The logic is really quite simple.
If the threat to the American people (or whomever) is sufficiently
great to justify my torturing someone, it should be sufficiently great
that I'd be willing to die or go to prison to meet that threat.
If I am not willing to face a death penalty — or far more probably
some government agent isn't willing even to do serious jail time — then
the situation isn't serious enough to warrant torture.
In any event, torture should be treated as a crime as serious as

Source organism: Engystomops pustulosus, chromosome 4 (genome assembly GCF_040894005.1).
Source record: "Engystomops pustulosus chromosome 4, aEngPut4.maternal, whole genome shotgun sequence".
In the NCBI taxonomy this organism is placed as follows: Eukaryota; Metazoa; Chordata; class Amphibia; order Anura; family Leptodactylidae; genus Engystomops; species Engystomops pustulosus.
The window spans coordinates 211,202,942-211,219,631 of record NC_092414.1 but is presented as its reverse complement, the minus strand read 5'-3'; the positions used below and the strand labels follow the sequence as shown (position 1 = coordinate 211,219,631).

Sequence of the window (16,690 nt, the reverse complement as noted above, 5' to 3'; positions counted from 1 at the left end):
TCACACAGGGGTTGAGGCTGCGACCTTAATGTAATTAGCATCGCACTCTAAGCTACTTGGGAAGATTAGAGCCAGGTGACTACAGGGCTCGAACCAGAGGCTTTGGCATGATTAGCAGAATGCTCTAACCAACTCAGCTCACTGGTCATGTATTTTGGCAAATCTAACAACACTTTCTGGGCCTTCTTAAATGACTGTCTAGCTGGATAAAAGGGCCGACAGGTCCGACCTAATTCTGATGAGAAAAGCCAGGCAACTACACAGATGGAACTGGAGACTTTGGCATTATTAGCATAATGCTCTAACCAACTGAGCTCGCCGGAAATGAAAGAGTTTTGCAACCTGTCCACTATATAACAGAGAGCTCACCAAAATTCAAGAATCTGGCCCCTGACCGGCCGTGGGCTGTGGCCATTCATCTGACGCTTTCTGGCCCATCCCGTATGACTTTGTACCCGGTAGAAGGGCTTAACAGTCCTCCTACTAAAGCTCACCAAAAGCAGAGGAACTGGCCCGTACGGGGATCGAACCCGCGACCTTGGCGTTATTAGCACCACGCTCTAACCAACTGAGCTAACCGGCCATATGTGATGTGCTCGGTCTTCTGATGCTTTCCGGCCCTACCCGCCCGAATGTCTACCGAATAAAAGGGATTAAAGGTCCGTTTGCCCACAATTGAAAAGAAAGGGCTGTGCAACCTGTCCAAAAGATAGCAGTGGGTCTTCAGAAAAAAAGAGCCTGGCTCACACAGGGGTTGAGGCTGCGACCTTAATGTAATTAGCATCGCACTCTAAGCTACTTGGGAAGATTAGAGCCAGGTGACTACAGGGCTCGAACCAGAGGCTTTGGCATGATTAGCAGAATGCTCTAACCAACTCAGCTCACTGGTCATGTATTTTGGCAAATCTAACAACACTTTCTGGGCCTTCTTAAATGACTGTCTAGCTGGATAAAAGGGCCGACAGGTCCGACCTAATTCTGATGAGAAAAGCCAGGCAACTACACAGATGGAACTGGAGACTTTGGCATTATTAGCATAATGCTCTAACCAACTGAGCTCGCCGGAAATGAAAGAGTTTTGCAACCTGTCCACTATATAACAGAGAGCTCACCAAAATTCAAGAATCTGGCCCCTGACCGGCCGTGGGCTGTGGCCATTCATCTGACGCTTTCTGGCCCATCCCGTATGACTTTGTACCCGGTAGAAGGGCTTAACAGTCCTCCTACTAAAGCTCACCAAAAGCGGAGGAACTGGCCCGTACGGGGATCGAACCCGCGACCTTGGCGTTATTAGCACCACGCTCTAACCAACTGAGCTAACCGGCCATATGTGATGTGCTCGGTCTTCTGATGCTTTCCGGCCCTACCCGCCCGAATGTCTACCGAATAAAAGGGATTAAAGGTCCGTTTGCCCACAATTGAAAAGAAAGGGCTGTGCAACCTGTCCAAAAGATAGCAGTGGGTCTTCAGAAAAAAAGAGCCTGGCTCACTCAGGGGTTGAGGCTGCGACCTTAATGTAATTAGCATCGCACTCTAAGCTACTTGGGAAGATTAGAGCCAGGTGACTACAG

murder, and punished as severely. If there are mitigating circumstances,
such as actually finding the ticking hydrogen bomb (so to speak) and
saving Dallas from annihilation, let the relevant Executive commute the
sentence after a few years of imprisonment, and perhaps give the
criminal a medal.
If torture is not treated as a major felony, it can become routine, and far too often, it does.
If patriotic cops and CIA agents are unwilling to risk execution or
even just a few years of hard time to prevent some disaster, they don't
find the threat existential — and they're probably correct.